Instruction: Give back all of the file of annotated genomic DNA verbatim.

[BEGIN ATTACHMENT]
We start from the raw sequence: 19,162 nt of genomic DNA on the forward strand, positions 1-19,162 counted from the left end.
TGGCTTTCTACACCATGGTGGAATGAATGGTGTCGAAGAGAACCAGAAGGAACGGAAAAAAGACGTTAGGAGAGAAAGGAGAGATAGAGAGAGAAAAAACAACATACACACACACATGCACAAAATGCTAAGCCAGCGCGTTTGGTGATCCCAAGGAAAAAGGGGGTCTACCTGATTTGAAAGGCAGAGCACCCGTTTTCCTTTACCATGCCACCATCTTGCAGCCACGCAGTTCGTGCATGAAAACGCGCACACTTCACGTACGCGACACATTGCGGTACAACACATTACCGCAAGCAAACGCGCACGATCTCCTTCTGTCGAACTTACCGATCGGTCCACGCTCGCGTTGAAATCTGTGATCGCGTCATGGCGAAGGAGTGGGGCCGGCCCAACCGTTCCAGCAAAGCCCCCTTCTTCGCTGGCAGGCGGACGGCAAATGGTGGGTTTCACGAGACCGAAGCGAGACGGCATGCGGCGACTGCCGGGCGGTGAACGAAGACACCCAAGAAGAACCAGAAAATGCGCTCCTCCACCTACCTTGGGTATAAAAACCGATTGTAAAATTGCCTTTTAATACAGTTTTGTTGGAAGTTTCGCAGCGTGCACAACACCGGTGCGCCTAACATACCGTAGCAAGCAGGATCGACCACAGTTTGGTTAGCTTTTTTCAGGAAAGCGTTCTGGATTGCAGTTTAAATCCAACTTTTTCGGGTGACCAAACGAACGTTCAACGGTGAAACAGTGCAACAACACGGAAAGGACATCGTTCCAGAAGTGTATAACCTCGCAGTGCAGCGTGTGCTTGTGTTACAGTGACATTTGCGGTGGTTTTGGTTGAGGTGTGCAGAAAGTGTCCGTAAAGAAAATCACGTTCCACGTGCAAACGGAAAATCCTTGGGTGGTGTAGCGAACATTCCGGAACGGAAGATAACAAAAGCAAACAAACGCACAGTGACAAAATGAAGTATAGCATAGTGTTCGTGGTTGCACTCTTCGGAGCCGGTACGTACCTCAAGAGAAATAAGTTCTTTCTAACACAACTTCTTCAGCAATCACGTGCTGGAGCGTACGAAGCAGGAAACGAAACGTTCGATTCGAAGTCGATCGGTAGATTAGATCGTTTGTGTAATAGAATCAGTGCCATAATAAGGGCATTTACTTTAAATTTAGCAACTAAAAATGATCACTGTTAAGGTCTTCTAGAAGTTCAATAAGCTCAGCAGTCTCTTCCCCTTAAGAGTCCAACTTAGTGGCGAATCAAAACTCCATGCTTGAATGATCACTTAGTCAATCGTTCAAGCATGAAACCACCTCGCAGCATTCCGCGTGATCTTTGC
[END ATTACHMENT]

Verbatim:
We start from the raw sequence: 19,162 nt of genomic DNA on the forward strand, positions 1-19,162 counted from the left end.
TGGCTTTCTACACCATGGTGGAATGAATGGTGTCGAAGAGAACCAGAAGGAACGGAAAAAAGACGTTAGGAGAGAAAGGAGAGATAGAGAGAGAAAAAACAACATACACACACACATGCACAAAATGCTAAGCCAGCGCGTTTGGTGATCCCAAGGAAAAAGGGGGTCTACCTGATTTGAAAGGCAGAGCACCCGTTTTCCTTTACCATGCCACCATCTTGCAGCCACGCAGTTCGTGCATGAAAACGCGCACACTTCACGTACGCGACACATTGCGGTACAACACATTACCGCAAGCAAACGCGCACGATCTCCTTCTGTCGAACTTACCGATCGGTCCACGCTCGCGTTGAAATCTGTGATCGCGTCATGGCGAAGGAGTGGGGCCGGCCCAACCGTTCCAGCAAAGCCCCCTTCTTCGCTGGCAGGCGGACGGCAAATGGTGGGTTTCACGAGACCGAAGCGAGACGGCATGCGGCGACTGCCGGGCGGTGAACGAAGACACCCAAGAAGAACCAGAAAATGCGCTCCTCCACCTACCTTGGGTATAAAAACCGATTGTAAAATTGCCTTTTAATACAGTTTTGTTGGAAGTTTCGCAGCGTGCACAACACCGGTGCGCCTAACATACCGTAGCAAGCAGGATCGACCACAGTTTGGTTAGCTTTTTTCAGGAAAGCGTTCTGGATTGCAGTTTAAATCCAACTTTTTCGGGTGACCAAACGAACGTTCAACGGTGAAACAGTGCAACAACACGGAAAGGACATCGTTCCAGAAGTGTATAACCTCGCAGTGCAGCGTGTGCTTGTGTTACAGTGACATTTGCGGTGGTTTTGGTTGAGGTGTGCAGAAAGTGTCCGTAAAGAAAATCACGTTCCACGTGCAAACGGAAAATCCTTGGGTGGTGTAGCGAACATTCCGGAACGGAAGATAACAAAAGCAAACAAACGCACAGTGACAAAATGAAGTATAGCATAGTGTTCGTGGTTGCACTCTTCGGAGCCGGTACGTACCTCAAGAGAAATAAGTTCTTTCTAACACAACTTCTTCAGCAATCACGTGCTGGAGCGTACGAAGCAGGAAACGAAACGTTCGATTCGAAGTCGATCGGTAGATTAGATCGTTTGTGTAATAGAATCAGTGCCATAATAAGGGCATTTACTTTAAATTTAGCAACTAAAAATGATCACTGTTAAGGTCTTCTAGAAGTTCAATAAGCTCAGCAGTCTCTTCCCCTTAAGAGTCCAACTTAGTGGCGAATCAAAACTCCATGCTTGAATGATCACTTAGTCAATCGTTCAAGCATGAAACCACCTCGCAGCATTCCGCGTGATCTTTGC